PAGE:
Hi everyone,

Excited to announce my new 16-page PDF guide: Top 3 GMAT Arithmetic Shortcuts!

https://yourgmatcoach.withcoach.com/free-pdf-guide-top-3-gmat-arithmetic-shortcuts
I've excerpted it below so you can see what you're getting--

Rowan

The Problem
“How can anyone do math without a calculator?”

“I just don’t have the confidence that I can calculate it without a calculator.” “I’m too slow.”

“It’s just that I use Excel all the time at work so I’m not used to calculating...”

“I was always more of a humanities person. I didn’t get a degree in French Literature because I was good at math.”

Do any of these sound like you? You’re not alone.

It’s understandable to feel that--on top of the GMAT presenting the most fearsome math exam you’ve seen since high school-it has hamstrung you by denying you the use of a calculator!

Psychology Affects Performance
There’s a bit of truth to this: the GMAT often does things just to “psych you out.” Denying the use of a calculator is undoubtedly one of them.

However, there is a plus side to this. Unlike the exams you’ve seen previously, GMAT answers must always work out cleanly. They have to fit in to one of the five answer choices.

That is, it’s not like your high school teacher’s random exams where no thought goes in to making the questions approachable. The answers themselves might be horrible decimals, but what does it matter? Everyone is using a calculator.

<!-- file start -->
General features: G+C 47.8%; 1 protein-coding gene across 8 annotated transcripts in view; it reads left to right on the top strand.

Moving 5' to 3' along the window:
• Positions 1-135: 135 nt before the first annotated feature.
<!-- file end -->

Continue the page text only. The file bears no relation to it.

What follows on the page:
The Real World

This is why Physicists and Engineers use calculators all the time. The Real World doesn’t provide “pretty” numbers and we need to get things pretty close to exact. If we don’t, the bridge doesn’t stand up or the airplane doesn’t fly.

Crunching arbitrary numbers and getting arbitrary answers is actually the name of the game.

Luckily for us, the GMAT isn’t the Real World.
Then What the Hell is It?

The GMAT isn’t really a math exam, per se. It’s a series of finely-tuned logic puzzles that are designed to work in a certain way and to be solved in two minutes or less. Always.

If you don’t have a two-minute method to solve the problem, you’re doing it wrong.

The way to do this is to assume there is a “trap door” or “clever trick” to solve each question. Sometimes even doing it the “long way” can be done in the two-minute time frame.

Nevertheless, there are a lot of ways to speed up calculation. That's what the rest of the guide is:)

https://yourgmatcoach.withcoach.com/free-pdf-guide-top-3-gmat-arithmetic-shortcuts